I’ve been finding my three-hour Blood Services shifts exhausting, since they’re closer to four hours by the time I drive to and from the site. I love the work, but I’m comatose by the end of my shift and it takes me a full day to recover. Last week, I asked the volunteer coordinator if I might shorten my shift to a manageable two hours. Thank goodness she was responsive and accommodating, as is her way.
For my first two-hour shift yesterday, the driving was atrocious (heavy snowfall + deep freeze = icy road conditions), so I asked J. to chauffeur me. Some days I’m just not up to driving, and the thought of taking transit in such inclement weather was grossly unappealing. J. dropped me off early and retrieved me a few hours later. On a good note, with my shorter shift, I didn’t resort to keeping myself awake by eating the high-sodium vegetable soup.
I climbed into J.’s warm car (the person who invented heated seats should win a Nobel Prize for Coziness), only to have her say, “Is that a booger on the end of your nose?” My first reaction, after my abject horror of course, was to say, “That’s highly possible.” Then I cried, “Why didn’t you notice this problem on the way to the clinic rather than on the drive home?”
I admit I’m not one to look in the mirror before I leave the house. That’s why so often my fly is undone, I have lunch on my shirt, I have food between my teeth and, it turns out, I sometimes have boogers on the end of my nose. Even if I did inspect myself in the mirror, my near vision is so poor that I’d need reading glasses to notice anything untoward.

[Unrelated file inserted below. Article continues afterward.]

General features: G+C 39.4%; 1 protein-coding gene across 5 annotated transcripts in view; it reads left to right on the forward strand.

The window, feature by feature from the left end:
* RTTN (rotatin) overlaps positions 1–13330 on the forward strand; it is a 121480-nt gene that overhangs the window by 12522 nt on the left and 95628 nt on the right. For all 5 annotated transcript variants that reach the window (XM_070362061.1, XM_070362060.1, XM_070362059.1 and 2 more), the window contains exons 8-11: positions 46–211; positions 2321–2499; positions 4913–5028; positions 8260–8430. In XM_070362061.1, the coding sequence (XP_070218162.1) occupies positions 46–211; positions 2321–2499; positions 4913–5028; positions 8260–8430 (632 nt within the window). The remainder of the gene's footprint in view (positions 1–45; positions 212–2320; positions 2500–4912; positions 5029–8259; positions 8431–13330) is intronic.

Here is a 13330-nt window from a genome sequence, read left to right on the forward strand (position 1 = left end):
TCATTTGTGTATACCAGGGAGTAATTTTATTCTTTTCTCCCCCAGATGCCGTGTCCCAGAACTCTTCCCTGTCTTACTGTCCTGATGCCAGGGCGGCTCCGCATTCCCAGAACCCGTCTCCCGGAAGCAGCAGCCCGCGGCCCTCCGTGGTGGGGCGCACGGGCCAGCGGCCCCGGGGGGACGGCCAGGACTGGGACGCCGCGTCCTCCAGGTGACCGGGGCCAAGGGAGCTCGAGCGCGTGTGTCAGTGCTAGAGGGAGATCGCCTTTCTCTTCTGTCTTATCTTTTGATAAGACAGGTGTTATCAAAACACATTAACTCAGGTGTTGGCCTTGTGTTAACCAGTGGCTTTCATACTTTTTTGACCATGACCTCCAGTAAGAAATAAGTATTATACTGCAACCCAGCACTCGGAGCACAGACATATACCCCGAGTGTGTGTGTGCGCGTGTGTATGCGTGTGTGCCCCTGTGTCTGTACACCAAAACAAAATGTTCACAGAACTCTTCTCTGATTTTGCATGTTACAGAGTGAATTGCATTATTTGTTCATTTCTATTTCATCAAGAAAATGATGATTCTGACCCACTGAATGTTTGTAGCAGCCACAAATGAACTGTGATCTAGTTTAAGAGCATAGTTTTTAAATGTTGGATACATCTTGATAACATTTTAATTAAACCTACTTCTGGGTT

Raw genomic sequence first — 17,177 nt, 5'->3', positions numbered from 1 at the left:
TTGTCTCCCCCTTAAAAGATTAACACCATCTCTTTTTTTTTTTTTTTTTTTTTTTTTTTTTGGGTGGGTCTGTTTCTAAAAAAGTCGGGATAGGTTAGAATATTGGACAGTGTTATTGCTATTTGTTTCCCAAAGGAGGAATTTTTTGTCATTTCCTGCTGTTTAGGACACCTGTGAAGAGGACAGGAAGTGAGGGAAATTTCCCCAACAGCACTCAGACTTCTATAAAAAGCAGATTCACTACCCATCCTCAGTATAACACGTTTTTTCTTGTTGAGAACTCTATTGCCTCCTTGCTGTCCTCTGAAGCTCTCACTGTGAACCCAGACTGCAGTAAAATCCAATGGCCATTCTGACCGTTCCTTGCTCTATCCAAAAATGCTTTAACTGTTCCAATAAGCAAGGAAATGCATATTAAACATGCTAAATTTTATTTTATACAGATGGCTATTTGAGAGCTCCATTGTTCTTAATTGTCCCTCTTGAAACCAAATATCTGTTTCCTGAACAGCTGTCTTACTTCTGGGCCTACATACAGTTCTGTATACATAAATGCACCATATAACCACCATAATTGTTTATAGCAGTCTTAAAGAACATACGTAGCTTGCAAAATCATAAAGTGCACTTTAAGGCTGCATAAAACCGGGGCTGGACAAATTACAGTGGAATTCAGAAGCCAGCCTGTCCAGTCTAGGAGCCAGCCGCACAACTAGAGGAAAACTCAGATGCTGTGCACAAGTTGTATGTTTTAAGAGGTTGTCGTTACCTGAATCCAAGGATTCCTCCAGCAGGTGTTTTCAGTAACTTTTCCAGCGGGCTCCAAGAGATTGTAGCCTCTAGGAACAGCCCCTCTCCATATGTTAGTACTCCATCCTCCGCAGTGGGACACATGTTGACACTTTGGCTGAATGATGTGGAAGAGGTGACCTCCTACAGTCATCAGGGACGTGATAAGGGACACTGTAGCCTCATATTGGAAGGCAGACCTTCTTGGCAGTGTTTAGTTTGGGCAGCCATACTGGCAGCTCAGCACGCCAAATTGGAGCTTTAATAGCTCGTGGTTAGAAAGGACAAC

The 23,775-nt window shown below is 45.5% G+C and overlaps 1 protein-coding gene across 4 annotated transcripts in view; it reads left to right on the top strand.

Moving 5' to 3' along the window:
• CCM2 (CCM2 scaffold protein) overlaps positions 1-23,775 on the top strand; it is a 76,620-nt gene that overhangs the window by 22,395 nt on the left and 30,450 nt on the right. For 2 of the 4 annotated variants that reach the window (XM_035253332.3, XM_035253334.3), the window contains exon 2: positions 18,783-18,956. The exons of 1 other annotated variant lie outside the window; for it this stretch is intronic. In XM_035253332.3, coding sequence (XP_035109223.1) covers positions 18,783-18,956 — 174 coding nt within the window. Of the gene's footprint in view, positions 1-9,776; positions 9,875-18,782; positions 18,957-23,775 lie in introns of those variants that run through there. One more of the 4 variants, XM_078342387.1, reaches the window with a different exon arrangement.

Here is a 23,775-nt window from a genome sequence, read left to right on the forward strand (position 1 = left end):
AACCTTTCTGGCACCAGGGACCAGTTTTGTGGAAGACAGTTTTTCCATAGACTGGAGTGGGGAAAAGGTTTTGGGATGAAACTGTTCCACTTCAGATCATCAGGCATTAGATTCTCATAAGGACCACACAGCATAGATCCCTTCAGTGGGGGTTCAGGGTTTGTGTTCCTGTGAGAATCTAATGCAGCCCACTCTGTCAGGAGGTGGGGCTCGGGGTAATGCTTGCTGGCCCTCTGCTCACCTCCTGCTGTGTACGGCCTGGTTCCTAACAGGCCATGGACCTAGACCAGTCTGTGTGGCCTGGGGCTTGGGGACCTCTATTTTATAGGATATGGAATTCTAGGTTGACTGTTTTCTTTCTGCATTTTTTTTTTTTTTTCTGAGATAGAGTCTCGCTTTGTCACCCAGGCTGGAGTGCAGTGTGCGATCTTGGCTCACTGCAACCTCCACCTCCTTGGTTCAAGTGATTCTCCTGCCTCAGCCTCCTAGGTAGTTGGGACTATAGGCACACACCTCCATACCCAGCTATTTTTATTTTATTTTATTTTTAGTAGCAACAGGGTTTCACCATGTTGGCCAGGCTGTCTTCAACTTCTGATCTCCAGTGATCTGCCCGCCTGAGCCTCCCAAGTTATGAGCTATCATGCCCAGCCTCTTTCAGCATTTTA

Now let’s remember here that I’d just spend the previous two hours serving food to the generous donors, who’d trekked to the clinic through cold and deep snow. Thankfully our eye (or nose) contact was fleeting. I didn’t stand over people’s tables watching them consume their treats; I delivered the wares and went back behind the counter with all the other volunteers. (Alas! Did the volunteers notice too?) Now I’m wondering how many of the donors were thinking, “I don’t want the booger woman serving me my food.”
There is an obvious solution to this problem: I could start looking in the mirror before I leave the house. Who am I kidding? I haven’t been concerned with my appearance for over 53 years; do you think I’m suddenly going to start checking myself before I go out? I don’t want to see how large the black circles are under my eyes, or how bloodshot my eyes are from chronic fatigue, or even how much I look like I have leukemia.
I have a better solution, assuming you’re willing to help. From now on, please invoke the Booger Rule, i.e., alert me if I have boogers on my nose (or greenies between my teeth, or lunch on my shirt, or an open fly). Maybe you wouldn’t want to know, but, trust me, I would. My fleeting embarrassment is surely preferable to my sporting visible boogers all day, don’t you think?